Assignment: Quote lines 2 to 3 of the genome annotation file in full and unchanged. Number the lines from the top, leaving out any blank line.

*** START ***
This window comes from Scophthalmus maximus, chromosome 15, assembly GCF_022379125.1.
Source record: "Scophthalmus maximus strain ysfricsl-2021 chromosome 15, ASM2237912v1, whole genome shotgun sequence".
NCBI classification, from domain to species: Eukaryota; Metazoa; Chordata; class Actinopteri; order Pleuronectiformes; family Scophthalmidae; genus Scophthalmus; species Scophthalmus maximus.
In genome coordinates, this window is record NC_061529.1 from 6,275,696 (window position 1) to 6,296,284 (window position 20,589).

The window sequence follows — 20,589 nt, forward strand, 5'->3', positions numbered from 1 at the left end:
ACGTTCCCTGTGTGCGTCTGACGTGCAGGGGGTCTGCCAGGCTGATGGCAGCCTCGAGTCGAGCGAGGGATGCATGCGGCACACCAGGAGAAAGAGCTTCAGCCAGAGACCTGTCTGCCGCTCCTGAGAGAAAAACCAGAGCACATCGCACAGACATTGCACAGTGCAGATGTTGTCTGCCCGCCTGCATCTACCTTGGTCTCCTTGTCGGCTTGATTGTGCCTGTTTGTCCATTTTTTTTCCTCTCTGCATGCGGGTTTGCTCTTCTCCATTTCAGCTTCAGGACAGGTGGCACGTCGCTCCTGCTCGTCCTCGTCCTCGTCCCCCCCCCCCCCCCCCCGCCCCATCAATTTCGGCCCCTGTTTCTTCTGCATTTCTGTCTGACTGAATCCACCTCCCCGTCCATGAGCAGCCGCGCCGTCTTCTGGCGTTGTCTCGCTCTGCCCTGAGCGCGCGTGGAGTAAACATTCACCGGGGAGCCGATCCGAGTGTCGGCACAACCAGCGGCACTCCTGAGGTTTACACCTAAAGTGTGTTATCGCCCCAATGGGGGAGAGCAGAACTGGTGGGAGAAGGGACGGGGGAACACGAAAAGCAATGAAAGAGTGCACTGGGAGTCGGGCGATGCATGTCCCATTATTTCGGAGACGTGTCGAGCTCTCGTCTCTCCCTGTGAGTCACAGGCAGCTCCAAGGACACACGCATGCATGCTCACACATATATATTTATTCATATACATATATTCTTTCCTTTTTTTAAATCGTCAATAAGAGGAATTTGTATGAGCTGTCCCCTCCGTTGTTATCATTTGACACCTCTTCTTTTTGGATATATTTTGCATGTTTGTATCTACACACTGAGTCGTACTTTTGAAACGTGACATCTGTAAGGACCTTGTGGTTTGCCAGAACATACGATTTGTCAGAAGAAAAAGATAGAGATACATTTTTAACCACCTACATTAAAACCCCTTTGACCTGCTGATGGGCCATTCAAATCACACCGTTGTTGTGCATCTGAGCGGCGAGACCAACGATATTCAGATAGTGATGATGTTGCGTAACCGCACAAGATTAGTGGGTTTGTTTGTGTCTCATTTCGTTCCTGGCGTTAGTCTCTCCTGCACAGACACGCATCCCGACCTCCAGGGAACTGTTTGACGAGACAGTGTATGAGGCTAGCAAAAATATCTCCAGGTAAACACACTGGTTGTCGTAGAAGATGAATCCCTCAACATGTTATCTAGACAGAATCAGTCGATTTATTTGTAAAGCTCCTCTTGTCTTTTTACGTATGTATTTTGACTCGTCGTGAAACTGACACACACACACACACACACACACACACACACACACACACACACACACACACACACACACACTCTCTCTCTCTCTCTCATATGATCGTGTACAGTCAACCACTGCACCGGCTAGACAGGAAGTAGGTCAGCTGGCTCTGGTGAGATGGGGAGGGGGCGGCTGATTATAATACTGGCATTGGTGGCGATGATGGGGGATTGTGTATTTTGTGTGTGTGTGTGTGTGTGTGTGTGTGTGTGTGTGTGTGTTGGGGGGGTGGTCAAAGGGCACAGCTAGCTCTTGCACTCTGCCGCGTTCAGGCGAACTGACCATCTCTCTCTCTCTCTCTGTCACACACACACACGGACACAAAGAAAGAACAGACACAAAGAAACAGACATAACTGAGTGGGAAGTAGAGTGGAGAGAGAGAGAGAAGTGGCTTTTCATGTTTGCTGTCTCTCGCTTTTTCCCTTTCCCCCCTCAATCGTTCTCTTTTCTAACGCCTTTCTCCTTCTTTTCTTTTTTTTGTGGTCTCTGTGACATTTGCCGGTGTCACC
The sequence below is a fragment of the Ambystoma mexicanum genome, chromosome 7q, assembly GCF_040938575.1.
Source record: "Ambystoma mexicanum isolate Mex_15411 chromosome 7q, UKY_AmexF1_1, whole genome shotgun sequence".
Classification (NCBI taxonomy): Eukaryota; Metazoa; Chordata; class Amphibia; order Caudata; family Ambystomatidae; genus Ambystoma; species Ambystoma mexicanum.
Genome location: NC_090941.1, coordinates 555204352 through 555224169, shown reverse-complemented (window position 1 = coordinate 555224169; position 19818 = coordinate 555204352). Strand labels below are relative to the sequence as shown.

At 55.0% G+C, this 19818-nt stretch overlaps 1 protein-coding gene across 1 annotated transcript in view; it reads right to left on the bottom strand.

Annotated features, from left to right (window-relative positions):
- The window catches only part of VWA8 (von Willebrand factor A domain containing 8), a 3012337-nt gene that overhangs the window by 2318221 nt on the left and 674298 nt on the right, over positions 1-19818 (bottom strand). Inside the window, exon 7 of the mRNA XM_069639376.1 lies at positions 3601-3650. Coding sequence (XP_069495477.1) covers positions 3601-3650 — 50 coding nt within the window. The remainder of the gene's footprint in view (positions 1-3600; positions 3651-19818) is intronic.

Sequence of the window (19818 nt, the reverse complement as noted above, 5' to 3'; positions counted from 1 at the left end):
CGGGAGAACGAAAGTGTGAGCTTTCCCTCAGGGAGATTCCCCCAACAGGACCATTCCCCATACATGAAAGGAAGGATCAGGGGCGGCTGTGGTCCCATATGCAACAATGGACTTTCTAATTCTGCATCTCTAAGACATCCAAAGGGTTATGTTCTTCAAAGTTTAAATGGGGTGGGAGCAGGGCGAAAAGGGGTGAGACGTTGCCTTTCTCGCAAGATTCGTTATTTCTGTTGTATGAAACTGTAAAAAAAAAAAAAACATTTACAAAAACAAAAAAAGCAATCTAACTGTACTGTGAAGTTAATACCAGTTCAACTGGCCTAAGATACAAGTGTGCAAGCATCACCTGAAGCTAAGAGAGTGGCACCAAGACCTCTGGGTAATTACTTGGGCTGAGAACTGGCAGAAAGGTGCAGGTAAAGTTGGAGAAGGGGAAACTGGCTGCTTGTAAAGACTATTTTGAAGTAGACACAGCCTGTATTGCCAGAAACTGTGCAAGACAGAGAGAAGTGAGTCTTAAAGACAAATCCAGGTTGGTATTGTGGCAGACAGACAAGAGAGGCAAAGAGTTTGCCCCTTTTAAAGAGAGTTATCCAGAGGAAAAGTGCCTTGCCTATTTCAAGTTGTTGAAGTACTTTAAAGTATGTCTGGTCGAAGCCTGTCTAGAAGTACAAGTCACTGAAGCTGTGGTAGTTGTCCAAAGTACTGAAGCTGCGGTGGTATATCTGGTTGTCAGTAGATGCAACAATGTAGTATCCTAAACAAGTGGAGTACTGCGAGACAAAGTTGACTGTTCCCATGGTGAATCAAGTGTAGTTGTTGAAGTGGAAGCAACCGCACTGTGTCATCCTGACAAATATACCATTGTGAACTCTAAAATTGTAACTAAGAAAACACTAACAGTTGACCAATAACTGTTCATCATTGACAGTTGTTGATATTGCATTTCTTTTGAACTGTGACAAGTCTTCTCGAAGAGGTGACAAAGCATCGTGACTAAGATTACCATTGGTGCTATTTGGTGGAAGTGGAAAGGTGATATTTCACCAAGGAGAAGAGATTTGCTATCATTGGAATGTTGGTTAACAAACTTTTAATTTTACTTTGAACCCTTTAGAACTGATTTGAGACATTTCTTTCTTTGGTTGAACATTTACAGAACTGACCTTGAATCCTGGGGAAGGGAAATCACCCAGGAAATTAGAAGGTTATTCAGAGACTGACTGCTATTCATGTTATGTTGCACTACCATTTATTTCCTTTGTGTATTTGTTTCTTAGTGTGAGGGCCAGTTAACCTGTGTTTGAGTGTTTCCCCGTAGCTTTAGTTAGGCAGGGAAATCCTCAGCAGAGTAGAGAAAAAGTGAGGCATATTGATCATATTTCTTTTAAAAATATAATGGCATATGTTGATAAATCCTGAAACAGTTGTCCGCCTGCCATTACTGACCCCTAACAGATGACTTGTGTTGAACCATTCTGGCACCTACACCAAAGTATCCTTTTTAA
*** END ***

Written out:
Source record: "Scophthalmus maximus strain ysfricsl-2021 chromosome 15, ASM2237912v1, whole genome shotgun sequence".
NCBI classification, from domain to species: Eukaryota; Metazoa; Chordata; class Actinopteri; order Pleuronectiformes; family Scophthalmidae; genus Scophthalmus; species Scophthalmus maximus.